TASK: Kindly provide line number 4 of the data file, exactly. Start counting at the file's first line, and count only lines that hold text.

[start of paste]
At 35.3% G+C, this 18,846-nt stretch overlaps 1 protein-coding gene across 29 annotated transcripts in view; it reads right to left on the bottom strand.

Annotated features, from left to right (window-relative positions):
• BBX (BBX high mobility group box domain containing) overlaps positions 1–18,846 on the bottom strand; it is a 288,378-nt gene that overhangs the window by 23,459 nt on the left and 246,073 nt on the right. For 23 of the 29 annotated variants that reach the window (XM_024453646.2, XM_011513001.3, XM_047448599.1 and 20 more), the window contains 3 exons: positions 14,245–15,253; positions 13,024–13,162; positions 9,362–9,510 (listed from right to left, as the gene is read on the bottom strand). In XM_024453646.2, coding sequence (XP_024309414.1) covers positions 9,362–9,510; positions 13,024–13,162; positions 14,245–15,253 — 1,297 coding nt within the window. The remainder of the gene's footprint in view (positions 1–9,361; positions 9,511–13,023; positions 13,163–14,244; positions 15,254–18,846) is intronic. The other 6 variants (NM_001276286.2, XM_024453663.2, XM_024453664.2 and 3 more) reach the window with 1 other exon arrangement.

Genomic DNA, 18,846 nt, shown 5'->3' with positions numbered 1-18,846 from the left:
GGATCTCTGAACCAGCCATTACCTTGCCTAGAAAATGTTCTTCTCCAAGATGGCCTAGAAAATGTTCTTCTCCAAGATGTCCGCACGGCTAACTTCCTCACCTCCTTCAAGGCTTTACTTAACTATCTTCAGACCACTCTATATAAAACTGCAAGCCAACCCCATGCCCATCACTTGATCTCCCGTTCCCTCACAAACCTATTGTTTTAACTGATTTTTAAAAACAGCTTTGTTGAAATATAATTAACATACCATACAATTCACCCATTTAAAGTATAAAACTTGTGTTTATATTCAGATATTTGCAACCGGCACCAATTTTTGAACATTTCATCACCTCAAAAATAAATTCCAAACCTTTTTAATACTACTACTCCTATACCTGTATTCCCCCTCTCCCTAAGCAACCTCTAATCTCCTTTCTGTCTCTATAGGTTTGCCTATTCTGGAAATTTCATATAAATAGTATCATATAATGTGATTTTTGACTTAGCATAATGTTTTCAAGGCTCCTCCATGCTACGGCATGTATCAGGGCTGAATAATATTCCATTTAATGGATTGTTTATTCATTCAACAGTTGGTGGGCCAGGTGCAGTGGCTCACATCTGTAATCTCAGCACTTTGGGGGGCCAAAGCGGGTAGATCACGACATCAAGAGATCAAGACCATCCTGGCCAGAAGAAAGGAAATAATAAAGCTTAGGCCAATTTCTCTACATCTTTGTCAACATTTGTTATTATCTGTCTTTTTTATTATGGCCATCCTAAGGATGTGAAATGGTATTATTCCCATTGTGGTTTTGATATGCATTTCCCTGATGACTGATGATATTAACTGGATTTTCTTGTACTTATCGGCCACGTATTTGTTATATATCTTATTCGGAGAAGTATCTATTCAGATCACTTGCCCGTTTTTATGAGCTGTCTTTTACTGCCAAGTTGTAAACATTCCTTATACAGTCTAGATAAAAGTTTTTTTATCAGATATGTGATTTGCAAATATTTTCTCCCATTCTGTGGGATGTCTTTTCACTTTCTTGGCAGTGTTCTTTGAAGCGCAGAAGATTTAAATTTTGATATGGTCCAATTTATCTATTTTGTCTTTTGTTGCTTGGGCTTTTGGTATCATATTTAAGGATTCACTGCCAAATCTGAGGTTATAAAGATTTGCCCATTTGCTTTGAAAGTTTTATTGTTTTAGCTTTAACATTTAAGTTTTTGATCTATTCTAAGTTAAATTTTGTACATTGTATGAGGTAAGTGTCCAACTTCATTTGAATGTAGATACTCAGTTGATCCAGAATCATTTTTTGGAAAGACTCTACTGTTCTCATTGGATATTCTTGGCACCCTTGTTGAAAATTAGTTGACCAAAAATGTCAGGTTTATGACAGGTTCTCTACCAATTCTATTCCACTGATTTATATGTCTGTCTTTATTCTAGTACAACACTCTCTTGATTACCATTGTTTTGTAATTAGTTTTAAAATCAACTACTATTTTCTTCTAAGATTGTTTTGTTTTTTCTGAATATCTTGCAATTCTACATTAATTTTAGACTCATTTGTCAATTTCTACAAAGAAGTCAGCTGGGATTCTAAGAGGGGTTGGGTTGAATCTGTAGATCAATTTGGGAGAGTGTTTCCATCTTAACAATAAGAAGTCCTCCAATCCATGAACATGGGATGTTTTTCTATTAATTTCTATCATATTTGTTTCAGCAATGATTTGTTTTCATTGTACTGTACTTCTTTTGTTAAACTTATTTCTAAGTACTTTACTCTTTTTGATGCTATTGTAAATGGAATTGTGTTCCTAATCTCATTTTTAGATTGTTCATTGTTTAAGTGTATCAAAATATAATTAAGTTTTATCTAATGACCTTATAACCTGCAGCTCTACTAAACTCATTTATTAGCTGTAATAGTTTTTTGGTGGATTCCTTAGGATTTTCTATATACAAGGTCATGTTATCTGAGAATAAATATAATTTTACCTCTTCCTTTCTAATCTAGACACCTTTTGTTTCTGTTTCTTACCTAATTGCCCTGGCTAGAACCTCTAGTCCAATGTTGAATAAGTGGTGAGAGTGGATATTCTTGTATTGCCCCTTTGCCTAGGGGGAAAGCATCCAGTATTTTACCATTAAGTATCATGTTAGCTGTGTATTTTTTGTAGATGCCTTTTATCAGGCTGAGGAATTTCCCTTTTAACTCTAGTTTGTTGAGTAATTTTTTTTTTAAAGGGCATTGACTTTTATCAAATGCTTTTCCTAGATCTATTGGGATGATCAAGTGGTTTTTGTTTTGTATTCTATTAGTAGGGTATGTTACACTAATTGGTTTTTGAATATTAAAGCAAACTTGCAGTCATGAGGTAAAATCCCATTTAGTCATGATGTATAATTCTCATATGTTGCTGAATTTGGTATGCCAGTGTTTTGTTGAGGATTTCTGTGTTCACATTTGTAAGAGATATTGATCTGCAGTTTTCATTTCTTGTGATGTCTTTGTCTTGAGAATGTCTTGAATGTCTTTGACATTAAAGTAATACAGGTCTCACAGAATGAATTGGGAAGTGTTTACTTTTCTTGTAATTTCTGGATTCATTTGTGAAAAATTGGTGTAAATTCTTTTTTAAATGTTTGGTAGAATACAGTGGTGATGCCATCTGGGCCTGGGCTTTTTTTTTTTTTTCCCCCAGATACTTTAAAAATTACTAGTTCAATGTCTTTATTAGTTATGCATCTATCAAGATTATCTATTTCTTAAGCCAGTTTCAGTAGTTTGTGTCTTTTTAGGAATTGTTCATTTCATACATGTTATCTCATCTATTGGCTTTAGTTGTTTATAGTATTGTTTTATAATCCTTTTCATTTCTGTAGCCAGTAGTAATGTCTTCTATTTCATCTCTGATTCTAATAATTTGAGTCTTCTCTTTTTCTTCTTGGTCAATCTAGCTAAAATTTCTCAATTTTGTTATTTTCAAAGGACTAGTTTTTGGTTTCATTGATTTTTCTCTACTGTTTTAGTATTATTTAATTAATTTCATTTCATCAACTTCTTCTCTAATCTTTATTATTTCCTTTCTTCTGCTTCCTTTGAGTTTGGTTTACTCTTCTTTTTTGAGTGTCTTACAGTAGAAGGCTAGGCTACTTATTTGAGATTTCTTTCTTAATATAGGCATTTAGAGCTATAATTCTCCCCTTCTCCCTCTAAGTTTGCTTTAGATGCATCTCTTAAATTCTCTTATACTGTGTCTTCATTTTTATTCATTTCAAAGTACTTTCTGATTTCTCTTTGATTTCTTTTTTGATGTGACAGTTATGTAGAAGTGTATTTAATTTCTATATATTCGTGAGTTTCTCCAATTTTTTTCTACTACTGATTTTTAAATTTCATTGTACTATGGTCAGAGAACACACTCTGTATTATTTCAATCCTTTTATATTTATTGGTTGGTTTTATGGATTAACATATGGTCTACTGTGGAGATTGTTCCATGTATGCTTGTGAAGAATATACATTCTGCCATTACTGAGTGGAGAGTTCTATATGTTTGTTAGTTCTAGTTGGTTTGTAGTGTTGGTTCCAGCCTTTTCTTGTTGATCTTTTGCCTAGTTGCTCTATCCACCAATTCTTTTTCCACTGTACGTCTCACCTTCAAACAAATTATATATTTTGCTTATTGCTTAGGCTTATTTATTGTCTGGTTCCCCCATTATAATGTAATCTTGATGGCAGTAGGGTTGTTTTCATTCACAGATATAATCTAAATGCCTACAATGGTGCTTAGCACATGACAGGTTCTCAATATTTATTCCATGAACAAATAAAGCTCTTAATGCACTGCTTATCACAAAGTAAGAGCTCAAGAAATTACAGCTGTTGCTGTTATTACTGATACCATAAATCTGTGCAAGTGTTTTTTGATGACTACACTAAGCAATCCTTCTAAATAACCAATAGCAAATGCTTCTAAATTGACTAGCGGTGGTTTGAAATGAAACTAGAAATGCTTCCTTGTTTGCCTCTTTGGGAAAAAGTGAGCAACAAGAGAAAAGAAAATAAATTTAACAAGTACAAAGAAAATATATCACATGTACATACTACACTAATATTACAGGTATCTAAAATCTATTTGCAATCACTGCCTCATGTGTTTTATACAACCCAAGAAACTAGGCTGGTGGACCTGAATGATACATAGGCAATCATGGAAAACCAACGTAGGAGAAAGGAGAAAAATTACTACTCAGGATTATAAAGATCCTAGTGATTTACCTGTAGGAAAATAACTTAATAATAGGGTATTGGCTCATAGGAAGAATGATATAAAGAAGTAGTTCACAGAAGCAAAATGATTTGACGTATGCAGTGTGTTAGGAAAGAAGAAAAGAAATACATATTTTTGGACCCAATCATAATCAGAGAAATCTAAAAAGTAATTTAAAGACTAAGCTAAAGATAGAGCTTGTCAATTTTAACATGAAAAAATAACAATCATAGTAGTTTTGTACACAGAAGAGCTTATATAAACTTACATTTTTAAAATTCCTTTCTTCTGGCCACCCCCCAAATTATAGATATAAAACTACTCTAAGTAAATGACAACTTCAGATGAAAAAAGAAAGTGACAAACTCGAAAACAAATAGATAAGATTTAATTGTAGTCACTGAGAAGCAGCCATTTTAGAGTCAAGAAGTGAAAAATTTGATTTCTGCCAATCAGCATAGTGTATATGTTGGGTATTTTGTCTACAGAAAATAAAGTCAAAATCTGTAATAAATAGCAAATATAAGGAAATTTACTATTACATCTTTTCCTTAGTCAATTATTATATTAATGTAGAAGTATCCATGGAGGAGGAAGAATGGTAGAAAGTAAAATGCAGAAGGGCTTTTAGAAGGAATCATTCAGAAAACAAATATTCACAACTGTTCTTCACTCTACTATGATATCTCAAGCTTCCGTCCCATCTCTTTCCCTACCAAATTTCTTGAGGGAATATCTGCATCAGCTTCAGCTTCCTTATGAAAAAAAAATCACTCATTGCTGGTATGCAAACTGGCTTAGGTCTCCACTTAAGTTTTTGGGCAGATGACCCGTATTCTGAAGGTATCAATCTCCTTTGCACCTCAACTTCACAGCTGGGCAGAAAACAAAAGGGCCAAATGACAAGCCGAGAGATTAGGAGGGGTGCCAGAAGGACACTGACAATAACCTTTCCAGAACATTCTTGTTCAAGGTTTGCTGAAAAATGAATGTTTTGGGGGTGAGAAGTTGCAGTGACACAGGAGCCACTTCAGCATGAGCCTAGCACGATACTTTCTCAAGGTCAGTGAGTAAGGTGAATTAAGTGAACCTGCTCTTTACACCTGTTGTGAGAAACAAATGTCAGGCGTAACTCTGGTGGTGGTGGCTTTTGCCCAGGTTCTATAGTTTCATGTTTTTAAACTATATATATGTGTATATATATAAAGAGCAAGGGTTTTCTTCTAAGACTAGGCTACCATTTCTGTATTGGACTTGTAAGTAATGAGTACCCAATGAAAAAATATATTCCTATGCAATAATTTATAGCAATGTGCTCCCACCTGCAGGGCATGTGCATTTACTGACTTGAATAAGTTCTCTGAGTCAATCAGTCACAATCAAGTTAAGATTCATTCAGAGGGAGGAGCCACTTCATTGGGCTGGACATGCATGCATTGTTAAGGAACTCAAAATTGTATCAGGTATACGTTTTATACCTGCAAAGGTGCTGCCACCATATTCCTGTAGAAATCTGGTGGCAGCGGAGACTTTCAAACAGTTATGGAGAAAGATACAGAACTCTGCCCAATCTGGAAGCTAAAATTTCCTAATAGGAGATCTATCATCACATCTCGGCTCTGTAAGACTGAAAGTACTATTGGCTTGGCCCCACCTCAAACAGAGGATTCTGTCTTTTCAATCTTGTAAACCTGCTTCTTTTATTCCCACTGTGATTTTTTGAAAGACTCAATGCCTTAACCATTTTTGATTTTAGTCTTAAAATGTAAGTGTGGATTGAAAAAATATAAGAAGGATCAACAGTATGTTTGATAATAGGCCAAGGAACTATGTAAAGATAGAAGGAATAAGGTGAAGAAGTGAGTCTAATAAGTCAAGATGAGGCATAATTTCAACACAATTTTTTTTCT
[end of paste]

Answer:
Genomic DNA, 18,846 nt, shown 5'->3' with positions numbered 1-18,846 from the left: